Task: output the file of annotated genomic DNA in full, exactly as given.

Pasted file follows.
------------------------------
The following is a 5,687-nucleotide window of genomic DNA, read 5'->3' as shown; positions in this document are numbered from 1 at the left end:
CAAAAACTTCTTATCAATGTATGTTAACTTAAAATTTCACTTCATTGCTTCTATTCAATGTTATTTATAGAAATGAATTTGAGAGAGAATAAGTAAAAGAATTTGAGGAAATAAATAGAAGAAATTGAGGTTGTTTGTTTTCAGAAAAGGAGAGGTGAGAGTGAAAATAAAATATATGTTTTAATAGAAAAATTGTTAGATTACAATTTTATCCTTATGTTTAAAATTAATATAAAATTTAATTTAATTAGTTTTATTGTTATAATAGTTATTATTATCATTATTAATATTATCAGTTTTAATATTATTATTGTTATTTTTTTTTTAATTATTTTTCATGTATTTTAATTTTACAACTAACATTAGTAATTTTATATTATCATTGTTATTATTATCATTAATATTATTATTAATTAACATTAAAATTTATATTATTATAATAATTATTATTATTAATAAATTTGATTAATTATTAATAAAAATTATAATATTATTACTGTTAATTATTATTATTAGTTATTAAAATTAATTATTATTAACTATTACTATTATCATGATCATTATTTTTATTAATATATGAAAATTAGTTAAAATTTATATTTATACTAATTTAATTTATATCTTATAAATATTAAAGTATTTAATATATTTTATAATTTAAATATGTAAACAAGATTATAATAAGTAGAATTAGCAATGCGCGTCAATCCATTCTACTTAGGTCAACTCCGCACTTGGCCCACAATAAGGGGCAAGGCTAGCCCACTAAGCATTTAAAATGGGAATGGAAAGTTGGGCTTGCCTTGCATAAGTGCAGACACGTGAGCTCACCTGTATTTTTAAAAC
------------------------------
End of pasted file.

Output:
The following is a 5,687-nucleotide window of genomic DNA, read 5'->3' as shown; positions in this document are numbered from 1 at the left end:
CAAAAACTTCTTATCAATGTATGTTAACTTAAAATTTCACTTCATTGCTTCTATTCAATGTTATTTATAGAAATGAATTTGAGAGAGAATAAGTAAAAGAATTTGAGGAAATAAATAGAAGAAATTGAGGTTGTTTGTTTTCAGAAAAGGAGAGGTGAGAGTGAAAATAAAATATATGTTTTAATAGAAAAATTGTTAGATTACAATTTTATCCTTATGTTTAAAATTAATATAAAATTTAATTTAATTAGTTTTATTGTTATAATAGTTATTATTATCATTATTAATATTATCAGTTTTAATATTATTATTGTTATTTTTTTTTTAATTATTTTTCATGTATTTTAATTTTACAACTAACATTAGTAATTTTATATTATCATTGTTATTATTATCATTAATATTATTATTAATTAACATTAAAATTTATATTATTATAATAATTATTATTATTAATAAATTTGATTAATTATTAATAAAAATTATAATATTATTACTGTTAATTATTATTATTAGTTATTAAAATTAATTATTATTAACTATTACTATTATCATGATCATTATTTTTATTAATATATGAAAATTAGTTAAAATTTATATTTATACTAATTTAATTTATATCTTATAAATATTAAAGTATTTAATATATTTTATAATTTAAATATGTAAACAAGATTATAATAAGTAGAATTAGCAATGCGCGTCAATCCATTCTACTTAGGTCAACTCCGCACTTGGCCCACAATAAGGGGCAAGGCTAGCCCACTAAGCATTTAAAATGGGAATGGAAAGTTGGGCTTGCCTTGCATAAGTGCAGACACGTGAGCTCACCTGTATTTTTAAAAC